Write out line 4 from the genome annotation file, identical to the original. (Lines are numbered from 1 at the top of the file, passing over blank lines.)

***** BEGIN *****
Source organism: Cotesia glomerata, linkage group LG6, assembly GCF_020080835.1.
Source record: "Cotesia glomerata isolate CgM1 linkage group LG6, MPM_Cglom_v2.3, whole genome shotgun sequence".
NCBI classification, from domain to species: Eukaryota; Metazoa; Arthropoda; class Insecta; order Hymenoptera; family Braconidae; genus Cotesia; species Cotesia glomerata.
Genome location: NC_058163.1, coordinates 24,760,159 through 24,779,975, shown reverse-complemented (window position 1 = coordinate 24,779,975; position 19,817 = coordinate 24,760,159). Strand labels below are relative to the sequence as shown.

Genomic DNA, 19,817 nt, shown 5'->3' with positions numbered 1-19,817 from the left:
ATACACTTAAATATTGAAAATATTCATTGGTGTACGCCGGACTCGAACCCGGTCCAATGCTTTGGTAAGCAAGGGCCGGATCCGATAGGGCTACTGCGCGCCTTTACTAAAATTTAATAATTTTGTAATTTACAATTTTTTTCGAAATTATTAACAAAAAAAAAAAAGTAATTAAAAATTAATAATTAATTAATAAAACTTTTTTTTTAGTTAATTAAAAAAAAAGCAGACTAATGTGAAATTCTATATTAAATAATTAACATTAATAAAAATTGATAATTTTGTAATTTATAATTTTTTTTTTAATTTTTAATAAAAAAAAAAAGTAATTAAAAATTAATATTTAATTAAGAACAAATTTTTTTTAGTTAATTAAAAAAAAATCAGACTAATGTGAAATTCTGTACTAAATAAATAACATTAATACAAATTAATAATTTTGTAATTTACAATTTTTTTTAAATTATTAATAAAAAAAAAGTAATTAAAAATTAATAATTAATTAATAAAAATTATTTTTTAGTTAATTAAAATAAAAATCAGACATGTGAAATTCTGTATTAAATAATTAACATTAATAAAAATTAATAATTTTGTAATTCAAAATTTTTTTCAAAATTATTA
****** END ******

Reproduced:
Genome location: NC_058163.1, coordinates 24,760,159 through 24,779,975, shown reverse-complemented (window position 1 = coordinate 24,779,975; position 19,817 = coordinate 24,760,159). Strand labels below are relative to the sequence as shown.